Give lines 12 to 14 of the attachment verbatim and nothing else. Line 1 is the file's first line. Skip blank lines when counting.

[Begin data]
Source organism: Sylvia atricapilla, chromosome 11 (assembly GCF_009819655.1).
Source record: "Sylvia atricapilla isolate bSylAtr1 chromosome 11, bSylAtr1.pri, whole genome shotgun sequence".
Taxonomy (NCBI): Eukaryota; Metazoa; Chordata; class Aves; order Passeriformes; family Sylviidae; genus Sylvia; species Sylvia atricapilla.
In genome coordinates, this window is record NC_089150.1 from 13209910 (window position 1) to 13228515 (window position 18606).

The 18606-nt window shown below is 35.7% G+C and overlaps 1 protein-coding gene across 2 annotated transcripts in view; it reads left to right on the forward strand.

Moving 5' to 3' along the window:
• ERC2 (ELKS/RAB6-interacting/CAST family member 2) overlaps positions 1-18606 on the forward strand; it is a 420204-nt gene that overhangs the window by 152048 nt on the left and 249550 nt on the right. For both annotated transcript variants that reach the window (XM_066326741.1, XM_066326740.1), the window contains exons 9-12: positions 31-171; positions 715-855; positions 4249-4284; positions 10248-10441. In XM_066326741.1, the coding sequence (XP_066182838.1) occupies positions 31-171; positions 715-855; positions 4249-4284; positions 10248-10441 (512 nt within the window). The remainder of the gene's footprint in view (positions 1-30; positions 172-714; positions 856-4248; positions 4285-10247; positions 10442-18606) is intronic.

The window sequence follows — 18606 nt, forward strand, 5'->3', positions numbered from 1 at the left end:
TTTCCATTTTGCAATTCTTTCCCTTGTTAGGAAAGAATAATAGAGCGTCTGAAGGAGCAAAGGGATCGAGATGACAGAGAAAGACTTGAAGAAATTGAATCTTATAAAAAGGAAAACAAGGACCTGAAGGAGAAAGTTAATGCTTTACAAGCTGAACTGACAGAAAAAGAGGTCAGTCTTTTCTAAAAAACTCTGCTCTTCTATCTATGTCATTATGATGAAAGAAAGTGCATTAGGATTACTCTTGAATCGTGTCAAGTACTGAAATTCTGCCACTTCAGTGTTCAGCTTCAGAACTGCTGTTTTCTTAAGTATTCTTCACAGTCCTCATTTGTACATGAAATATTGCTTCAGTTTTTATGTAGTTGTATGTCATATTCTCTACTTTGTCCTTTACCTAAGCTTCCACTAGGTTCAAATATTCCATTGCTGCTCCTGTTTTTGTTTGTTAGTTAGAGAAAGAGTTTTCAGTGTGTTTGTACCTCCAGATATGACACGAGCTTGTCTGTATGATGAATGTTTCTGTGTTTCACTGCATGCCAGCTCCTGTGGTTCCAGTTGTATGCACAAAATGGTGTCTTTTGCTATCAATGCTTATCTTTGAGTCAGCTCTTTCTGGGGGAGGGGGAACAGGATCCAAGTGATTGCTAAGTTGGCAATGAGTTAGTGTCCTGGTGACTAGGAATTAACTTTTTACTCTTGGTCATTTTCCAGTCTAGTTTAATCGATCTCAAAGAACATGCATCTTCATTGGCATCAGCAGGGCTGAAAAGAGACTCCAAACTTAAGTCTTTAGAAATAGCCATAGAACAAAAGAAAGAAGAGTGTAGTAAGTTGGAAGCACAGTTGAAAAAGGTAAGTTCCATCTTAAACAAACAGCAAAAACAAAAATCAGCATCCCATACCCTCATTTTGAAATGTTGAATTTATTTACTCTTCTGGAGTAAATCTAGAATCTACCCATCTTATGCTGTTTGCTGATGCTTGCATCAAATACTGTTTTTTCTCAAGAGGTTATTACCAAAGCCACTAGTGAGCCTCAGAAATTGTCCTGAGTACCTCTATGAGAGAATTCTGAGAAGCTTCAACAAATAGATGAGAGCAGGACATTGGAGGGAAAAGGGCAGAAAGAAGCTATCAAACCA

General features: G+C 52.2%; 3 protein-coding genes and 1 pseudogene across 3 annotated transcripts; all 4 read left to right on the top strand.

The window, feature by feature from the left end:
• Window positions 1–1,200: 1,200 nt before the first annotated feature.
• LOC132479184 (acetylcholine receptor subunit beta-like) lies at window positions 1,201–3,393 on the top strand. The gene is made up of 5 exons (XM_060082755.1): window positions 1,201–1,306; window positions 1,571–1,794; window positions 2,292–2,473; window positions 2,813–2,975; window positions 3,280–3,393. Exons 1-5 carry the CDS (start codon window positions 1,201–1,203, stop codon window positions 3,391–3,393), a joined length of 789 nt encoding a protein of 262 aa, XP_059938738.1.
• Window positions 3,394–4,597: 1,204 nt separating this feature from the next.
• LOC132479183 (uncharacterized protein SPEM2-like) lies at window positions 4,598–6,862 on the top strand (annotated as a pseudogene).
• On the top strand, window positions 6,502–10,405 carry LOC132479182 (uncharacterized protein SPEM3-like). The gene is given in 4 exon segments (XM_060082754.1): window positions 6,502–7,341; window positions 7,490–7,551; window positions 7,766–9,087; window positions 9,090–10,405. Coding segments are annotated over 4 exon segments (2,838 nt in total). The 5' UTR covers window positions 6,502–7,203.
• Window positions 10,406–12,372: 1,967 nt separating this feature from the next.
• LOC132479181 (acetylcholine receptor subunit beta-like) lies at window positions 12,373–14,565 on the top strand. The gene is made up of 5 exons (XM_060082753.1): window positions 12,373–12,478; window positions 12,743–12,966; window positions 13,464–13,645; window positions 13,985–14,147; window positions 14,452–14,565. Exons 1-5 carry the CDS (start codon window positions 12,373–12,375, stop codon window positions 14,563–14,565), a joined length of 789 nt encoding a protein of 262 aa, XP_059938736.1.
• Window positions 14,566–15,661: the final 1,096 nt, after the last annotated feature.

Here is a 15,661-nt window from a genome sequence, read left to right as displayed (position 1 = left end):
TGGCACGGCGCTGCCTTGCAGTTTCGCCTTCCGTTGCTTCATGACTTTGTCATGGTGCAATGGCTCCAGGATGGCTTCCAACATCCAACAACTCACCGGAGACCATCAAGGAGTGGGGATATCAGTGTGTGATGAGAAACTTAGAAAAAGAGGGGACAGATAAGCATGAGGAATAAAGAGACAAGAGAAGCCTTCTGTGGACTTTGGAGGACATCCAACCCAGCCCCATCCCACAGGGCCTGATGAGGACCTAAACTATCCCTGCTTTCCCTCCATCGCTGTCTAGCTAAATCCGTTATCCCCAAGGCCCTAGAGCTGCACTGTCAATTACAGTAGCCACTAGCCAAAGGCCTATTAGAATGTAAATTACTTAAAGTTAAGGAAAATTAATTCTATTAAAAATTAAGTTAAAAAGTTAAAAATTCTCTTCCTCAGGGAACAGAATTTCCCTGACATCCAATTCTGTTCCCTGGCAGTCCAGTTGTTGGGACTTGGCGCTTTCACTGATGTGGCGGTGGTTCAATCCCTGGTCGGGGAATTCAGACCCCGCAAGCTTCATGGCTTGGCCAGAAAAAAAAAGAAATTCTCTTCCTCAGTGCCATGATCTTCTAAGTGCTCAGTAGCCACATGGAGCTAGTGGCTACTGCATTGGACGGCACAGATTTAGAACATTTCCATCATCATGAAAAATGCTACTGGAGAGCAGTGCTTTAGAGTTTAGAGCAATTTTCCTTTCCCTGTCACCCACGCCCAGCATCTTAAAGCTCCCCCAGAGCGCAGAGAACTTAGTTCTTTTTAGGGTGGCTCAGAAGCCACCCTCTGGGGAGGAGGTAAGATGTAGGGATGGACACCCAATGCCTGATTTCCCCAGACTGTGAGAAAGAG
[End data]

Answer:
• Window positions 1–1,200: 1,200 nt before the first annotated feature.
• LOC132479184 (acetylcholine receptor subunit beta-like) lies at window positions 1,201–3,393 on the top strand. The gene is made up of 5 exons (XM_060082755.1): window positions 1,201–1,306; window positions 1,571–1,794; window positions 2,292–2,473; window positions 2,813–2,975; window positions 3,280–3,393. Exons 1-5 carry the CDS (start codon window positions 1,201–1,203, stop codon window positions 3,391–3,393), a joined length of 789 nt encoding a protein of 262 aa, XP_059938738.1.
• Window positions 3,394–4,597: 1,204 nt separating this feature from the next.